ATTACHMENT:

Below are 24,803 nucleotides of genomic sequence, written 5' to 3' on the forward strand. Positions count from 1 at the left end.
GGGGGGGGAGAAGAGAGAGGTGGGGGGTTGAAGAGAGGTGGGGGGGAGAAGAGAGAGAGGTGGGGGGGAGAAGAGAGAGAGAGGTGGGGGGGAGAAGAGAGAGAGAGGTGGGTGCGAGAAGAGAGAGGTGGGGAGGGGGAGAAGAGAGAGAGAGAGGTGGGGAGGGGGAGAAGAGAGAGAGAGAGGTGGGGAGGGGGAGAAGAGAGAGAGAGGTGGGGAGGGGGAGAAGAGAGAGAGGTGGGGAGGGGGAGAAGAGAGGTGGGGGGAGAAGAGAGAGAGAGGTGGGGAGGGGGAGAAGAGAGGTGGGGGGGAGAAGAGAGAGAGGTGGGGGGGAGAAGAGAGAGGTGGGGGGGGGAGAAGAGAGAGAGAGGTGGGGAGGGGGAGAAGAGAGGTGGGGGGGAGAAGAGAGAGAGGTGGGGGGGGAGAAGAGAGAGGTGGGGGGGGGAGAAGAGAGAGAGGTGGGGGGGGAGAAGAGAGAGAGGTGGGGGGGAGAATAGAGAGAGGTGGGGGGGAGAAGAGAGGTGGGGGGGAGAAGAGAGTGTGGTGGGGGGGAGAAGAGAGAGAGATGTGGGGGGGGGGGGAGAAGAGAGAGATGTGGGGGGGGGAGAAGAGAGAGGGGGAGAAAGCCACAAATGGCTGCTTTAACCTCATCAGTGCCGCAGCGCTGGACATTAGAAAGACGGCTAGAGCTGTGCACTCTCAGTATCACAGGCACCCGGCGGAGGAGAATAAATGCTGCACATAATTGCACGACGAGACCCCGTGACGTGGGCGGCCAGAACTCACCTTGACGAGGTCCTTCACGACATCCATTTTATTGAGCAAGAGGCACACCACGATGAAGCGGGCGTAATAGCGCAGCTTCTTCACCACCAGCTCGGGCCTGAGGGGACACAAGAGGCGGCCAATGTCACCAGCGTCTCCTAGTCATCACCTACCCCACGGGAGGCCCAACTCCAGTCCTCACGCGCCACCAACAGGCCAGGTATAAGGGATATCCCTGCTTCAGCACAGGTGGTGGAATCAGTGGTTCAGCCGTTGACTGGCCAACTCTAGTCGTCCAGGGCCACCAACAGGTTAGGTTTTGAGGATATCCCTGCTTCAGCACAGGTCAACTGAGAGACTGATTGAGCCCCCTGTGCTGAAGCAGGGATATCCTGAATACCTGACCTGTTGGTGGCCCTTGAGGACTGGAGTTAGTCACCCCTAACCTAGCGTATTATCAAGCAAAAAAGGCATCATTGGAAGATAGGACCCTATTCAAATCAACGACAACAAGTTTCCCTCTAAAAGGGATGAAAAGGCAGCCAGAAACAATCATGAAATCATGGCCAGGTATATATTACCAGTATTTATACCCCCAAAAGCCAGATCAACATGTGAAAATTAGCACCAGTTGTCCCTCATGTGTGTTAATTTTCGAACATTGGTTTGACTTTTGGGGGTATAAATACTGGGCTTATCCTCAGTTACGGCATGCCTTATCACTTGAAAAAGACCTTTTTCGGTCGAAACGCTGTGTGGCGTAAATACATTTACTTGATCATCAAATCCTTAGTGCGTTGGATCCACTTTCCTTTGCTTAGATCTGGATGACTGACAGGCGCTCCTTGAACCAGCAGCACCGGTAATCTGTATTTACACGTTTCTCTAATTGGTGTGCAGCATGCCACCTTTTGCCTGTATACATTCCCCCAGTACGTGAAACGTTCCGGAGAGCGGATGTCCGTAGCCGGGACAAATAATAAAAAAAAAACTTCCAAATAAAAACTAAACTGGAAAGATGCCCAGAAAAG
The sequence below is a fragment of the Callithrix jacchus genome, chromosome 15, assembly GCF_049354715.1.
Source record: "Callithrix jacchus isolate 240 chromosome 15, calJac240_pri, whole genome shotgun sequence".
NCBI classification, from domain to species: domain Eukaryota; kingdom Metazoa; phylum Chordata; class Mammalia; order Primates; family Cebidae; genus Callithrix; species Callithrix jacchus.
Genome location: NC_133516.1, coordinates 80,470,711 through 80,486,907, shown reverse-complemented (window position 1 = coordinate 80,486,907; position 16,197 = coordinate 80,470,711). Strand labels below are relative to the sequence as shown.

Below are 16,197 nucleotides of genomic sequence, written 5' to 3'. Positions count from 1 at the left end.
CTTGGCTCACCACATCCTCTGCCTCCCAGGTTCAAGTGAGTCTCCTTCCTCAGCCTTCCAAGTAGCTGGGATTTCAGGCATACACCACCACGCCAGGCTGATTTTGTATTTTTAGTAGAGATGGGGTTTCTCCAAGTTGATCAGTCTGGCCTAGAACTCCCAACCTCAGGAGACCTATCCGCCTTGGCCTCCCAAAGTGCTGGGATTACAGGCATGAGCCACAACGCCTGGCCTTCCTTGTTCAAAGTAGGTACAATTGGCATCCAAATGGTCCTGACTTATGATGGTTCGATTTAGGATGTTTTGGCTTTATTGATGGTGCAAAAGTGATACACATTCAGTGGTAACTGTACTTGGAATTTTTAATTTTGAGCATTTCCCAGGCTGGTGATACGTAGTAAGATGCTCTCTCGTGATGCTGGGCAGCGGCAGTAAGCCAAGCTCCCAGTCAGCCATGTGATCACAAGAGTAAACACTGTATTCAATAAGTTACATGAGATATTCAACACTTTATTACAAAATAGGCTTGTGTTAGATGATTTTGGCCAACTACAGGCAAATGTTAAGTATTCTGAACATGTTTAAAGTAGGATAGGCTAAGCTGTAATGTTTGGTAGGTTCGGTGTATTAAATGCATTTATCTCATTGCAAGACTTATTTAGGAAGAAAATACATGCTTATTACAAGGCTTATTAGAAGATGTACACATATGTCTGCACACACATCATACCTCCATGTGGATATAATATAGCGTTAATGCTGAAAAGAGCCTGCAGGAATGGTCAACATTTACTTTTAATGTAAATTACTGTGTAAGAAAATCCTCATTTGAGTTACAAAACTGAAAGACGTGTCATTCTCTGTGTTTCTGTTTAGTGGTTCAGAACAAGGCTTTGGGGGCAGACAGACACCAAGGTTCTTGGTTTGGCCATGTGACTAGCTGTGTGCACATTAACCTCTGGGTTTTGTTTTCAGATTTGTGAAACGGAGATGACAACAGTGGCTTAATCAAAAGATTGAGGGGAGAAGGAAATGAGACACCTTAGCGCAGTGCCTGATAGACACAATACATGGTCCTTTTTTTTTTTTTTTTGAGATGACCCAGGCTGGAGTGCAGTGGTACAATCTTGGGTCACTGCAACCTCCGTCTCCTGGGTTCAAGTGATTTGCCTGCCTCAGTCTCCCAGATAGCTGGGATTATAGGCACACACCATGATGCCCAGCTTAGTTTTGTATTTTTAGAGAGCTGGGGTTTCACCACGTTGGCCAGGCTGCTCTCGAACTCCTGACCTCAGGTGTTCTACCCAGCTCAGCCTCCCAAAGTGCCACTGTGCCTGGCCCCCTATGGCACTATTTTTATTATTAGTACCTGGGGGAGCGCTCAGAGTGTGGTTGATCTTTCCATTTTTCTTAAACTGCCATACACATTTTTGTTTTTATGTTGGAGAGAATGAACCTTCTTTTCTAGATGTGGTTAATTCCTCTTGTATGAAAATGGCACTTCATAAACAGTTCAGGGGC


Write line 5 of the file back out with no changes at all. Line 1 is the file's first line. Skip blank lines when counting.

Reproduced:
NCBI classification, from domain to species: domain Eukaryota; kingdom Metazoa; phylum Chordata; class Mammalia; order Primates; family Cebidae; genus Callithrix; species Callithrix jacchus.